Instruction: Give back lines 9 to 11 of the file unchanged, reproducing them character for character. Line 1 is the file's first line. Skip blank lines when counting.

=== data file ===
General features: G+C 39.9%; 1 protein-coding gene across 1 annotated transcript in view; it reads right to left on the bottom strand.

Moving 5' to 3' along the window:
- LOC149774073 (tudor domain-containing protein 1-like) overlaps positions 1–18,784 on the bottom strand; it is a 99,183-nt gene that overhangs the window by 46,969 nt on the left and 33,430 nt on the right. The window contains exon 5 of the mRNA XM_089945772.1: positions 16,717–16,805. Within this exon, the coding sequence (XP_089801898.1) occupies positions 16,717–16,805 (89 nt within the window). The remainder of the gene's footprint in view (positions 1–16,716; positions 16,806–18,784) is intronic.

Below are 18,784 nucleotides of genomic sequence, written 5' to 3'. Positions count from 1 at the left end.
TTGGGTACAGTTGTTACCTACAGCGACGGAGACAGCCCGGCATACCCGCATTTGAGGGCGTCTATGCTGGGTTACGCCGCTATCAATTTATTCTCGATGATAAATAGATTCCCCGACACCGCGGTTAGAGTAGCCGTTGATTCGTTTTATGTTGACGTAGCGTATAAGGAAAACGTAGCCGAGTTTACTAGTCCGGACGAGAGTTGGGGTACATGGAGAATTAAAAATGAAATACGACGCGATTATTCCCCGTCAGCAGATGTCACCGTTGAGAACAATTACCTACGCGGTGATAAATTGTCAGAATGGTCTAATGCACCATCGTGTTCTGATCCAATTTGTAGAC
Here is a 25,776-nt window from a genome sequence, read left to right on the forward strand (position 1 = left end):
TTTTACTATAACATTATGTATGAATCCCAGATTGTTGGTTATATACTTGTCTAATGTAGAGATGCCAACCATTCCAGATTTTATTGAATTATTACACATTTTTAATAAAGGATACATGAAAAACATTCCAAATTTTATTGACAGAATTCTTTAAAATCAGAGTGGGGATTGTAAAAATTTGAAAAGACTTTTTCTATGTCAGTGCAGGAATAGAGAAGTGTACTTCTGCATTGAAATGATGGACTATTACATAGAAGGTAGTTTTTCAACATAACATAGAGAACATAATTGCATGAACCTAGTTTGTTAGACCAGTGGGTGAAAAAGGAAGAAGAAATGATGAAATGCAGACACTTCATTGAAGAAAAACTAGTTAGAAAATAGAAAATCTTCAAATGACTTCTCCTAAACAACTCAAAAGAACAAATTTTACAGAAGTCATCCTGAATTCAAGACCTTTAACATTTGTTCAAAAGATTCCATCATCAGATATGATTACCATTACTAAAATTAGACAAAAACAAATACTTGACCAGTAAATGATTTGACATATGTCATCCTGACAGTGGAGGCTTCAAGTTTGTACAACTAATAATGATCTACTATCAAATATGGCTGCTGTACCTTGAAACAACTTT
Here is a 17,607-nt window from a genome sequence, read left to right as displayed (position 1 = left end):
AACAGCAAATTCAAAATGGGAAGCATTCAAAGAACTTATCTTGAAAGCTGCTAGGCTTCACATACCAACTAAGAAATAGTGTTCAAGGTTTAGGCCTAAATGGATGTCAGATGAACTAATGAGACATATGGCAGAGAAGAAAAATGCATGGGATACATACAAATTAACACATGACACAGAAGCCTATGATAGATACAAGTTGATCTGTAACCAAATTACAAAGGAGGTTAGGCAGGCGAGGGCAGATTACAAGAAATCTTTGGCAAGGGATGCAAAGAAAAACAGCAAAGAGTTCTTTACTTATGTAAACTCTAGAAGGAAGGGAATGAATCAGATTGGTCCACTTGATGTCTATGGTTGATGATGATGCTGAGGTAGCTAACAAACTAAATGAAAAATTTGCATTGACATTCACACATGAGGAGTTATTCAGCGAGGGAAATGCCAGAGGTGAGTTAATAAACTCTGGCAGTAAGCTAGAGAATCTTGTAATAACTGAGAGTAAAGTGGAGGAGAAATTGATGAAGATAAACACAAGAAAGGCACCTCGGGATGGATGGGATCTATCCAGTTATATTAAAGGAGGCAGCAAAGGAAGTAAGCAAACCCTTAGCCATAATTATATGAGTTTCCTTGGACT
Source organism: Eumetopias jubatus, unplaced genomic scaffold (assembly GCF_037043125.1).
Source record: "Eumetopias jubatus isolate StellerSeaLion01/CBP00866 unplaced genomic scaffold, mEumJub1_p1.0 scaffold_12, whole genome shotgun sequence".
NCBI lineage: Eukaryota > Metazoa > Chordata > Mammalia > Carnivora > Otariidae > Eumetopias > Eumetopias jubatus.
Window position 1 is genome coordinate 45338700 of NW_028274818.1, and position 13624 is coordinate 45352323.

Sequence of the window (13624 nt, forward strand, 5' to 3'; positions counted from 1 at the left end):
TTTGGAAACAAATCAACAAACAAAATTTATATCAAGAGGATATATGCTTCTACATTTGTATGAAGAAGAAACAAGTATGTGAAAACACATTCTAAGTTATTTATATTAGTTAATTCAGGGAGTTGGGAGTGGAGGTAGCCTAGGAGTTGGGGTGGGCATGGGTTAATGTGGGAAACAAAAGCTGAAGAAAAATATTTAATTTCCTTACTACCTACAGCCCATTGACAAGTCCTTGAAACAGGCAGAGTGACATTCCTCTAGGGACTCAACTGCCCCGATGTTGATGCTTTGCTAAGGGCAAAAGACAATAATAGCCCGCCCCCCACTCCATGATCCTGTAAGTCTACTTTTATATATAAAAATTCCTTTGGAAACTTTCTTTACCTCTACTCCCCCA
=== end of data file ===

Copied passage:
AACAGCAAATTCAAAATGGGAAGCATTCAAAGAACTTATCTTGAAAGCTGCTAGGCTTCACATACCAACTAAGAAATAGTGTTCAAGGTTTAGGCCTAAATGGATGTCAGATGAACTAATGAGACATATGGCAGAGAAGAAAAATGCATGGGATACATACAAATTAACACATGACACAGAAGCCTATGATAGATACAAGTTGATCTGTAACCAAATTACAAAGGAGGTTAGGCAGGCGAGGGCAGATTACAAGAAATCTTTGGCAAGGGATGCAAAGAAAAACAGCAAAGAGTTCTTTACTTATGTAAACTCTAGAAGGAAGGGAATGAATCAGATTGGTCCACTTGATGTCTATGGTTGATGATGATGCTGAGGTAGCTAACAAACTAAATGAAAAATTTGCATTGACATTCACACATGAGGAGTTATTCAGCGAGGGAAATGCCAGAGGTGAGTTAATAAACTCTGGCAGTAAGCTAGAGAATCTTGTAATAACTGAGAGTAAAGTGGAGGAGAAATTGATGAAGATAAACACAAGAAAGGCACCTCGGGATGGATGGGATCTATCCAGTTATATTAAAGGAGGCAGCAAAGGAAGTAAGCAAACCCTTAGCCATAATTATATGAGTTTCCTTGGACT
Source organism: Eumetopias jubatus, unplaced genomic scaffold (assembly GCF_037043125.1).
Source record: "Eumetopias jubatus isolate StellerSeaLion01/CBP00866 unplaced genomic scaffold, mEumJub1_p1.0 scaffold_12, whole genome shotgun sequence".